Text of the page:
THC can last for a while
While the euphoric effects of THC (Tetrahydrocannabinol) fade away quickly when inhaled, this psychoactive chemical and its metabolites can stay in your body for days -- even weeks -- after consumption. This may put you at risk for failing a drug test.
According to reports, cannabis is the most preferred illegal recreational drug in Australians.
Both the Australian Bureau of Statistics (ABS) and researcher Dr. John Jiggens cite cannabis as having the largest share in Australia’s illicit drug market. Source
What factors affect how long Cannabis stays in someone's system?
The length of time THC stays in the body depends on many factors. The body fat of the consumer is one factor that affects how long cannabis stays in the system. Fat stores cannabis and, therefore, people with higher body fat metabolize the drug more slowly than a consumer with less body fat. As the weight and Body Mass Index (BMI) increase, BMI becomes less of an accurate measure of body fat.
The age and gender are not related to cannabis, but to how the body metabolizes the drug. Other factors are the frequency and quantity of cannabis smoked. Higher doses and more frequent uses increase the amount of time cannabis stays in your system.
More potent cannabis, with a higher amount of THC, also stays in the body longer. When ingested, cannabis may also remain in the body slightly longer than smoked cannabis.
More sensitive cannabis tests can easily detect even lower cannabis doses. Test methods include blood, hair, urine, and saliva.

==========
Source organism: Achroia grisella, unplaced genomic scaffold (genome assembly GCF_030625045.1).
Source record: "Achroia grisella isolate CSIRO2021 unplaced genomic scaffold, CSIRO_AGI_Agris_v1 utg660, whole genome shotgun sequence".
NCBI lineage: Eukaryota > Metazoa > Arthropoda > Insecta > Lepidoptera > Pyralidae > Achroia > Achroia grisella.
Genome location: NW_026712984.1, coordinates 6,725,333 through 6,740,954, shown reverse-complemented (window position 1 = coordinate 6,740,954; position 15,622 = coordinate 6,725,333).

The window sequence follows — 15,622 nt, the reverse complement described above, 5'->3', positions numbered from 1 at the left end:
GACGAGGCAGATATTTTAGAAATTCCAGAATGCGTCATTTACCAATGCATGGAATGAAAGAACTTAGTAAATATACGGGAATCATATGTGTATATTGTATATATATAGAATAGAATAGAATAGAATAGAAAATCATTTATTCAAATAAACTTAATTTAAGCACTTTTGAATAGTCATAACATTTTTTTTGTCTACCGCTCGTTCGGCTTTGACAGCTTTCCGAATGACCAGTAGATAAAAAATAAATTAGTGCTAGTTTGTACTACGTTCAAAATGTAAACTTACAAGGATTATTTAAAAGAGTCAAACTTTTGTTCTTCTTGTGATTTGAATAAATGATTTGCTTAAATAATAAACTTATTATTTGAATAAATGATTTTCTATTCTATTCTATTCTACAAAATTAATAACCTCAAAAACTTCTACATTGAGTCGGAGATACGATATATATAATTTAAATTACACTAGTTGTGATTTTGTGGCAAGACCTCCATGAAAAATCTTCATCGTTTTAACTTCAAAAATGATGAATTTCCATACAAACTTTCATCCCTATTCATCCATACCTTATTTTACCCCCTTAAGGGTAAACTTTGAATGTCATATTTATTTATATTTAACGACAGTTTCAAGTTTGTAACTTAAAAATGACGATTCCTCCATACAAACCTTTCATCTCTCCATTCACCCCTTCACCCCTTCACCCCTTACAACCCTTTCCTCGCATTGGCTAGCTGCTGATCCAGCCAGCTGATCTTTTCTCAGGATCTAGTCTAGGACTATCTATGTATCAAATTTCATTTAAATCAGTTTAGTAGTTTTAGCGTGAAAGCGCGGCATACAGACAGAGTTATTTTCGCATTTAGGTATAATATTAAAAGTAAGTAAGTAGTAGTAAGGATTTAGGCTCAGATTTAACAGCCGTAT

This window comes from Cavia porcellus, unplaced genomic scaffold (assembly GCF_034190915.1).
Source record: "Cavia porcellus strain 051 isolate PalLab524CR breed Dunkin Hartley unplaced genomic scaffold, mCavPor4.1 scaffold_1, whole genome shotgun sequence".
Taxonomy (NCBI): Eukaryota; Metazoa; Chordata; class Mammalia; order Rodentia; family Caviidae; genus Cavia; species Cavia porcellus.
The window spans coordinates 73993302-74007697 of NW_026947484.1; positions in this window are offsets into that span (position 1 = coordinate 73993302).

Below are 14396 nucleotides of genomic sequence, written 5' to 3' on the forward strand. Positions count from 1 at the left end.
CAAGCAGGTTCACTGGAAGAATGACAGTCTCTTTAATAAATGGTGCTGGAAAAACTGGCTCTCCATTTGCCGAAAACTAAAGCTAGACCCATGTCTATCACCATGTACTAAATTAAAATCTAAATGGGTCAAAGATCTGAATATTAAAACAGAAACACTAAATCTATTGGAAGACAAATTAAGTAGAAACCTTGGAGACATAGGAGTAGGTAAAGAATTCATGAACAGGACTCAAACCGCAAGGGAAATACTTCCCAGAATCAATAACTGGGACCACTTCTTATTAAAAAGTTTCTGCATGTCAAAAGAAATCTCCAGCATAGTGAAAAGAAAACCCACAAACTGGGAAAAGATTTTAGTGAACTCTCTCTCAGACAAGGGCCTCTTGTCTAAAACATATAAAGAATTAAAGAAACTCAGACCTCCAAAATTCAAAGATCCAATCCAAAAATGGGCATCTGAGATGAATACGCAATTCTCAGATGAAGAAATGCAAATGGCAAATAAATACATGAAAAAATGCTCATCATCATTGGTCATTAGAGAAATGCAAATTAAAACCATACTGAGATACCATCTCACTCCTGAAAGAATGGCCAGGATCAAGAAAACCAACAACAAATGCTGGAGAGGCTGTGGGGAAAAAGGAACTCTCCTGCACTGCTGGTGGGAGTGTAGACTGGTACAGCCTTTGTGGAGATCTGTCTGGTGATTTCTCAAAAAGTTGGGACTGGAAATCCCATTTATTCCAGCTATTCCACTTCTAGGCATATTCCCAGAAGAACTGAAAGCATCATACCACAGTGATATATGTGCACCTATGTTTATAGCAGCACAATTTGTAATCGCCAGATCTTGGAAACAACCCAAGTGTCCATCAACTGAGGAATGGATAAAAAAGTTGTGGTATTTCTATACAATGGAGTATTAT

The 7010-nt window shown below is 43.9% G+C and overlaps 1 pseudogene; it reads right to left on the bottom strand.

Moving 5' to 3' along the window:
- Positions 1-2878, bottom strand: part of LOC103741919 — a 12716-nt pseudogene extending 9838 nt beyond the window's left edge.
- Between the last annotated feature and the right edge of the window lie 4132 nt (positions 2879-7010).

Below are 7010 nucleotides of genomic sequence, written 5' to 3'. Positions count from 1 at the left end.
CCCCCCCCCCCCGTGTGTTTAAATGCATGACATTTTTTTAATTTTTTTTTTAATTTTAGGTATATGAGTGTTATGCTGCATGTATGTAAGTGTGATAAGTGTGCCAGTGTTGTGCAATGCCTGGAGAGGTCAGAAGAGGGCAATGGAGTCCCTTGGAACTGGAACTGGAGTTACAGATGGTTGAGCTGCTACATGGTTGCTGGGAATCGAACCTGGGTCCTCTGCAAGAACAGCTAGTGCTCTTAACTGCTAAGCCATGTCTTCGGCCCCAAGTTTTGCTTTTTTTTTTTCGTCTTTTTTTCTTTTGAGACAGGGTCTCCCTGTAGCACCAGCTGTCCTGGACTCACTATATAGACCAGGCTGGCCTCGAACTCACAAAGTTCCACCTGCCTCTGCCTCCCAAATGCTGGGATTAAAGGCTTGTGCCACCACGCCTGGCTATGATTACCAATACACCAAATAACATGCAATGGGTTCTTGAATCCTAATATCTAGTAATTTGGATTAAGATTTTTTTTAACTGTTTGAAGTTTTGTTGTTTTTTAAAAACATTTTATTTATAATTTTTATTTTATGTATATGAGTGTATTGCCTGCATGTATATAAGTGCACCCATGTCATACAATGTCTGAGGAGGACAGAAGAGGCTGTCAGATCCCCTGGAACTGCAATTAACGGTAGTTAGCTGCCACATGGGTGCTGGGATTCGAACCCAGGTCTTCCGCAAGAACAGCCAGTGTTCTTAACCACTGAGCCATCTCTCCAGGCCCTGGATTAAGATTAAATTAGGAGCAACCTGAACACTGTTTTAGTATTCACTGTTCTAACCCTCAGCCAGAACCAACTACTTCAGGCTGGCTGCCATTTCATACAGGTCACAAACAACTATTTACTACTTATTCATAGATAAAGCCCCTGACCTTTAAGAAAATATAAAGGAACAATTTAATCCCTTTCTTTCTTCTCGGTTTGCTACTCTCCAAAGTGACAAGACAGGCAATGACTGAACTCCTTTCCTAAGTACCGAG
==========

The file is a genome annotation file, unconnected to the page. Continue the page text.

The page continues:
What tests are available to establish how much Cannabis is in someone's system?
Cannabis tests measure the presence of THC and its by-products, or metabolites. The most common drug tests for cannabis are:
- Urine testing -- Urine testing is the most common method of testing cannabis in the body. Cannabis is detectable in urine for up to three times a week among occasional users, for 3 days in moderate users, and for 10 days in chronic users.
- Blood testing -- Cannabis is detectable in the blood for around 1 to 2 days. In some cases, it can be detected after 25 days, especially after chronic heavy use. Cannabis can be detected in the bloodstream within seconds of inhalation. Some of the drugs are reabsorbed into the blood and broken down. Its metabolites remain in the bloodstream for several days.
- Saliva testing -- Cannabis is detectable in saliva for 1 to 3 days for occasional users and 1 to 29 days for chronic users. The drug can enter the saliva through cannabis smoking or exposure to smoke. Metabolites only exist in saliva when the drug has been ingested or smoked. In regions where cannabis is legal, oral fluid is often used for roadside cannabis testing.
- Hair testing -- The hair follicle tests assess cannabis consumption for up to 90 days. After use, the drug, via small blood vessels, reaches the hair follicles, and trace amounts may remain in the hair. Given that our hair grows about 0.5 inches every month, a 1.5-inch hair segment close to the scalp has been considered enough to detect cannabis use for the past three months.
How do residual levels of cannabis impact people's ability to drive?
Using cannabis can impair your motor coordination, ability to judge and concentrate, and slow your reaction time. Anytime the skills for safe driving are impaired, the chances of having an auto accident increase.
THC, the psychoactive ingredient in cannabis, stands for delta-9-tetrahydrocannabinol. This chemical enters your body and gets absorbed into the bloodstream, while some of this compound is temporarily stored in organs and fatty tissues. The kidneys reabsorb THC into the bloodstream, where it is broken down in the liver in more than 80 metabolites. These metabolites impair the consumer’s driving ability.
Cannabis may stay in the body anywhere from a few days and weeks to several months after last use. Detection windows vary depending on the drug test used and several other factors, such as whether you ingest or smoke cannabis on a regular basis.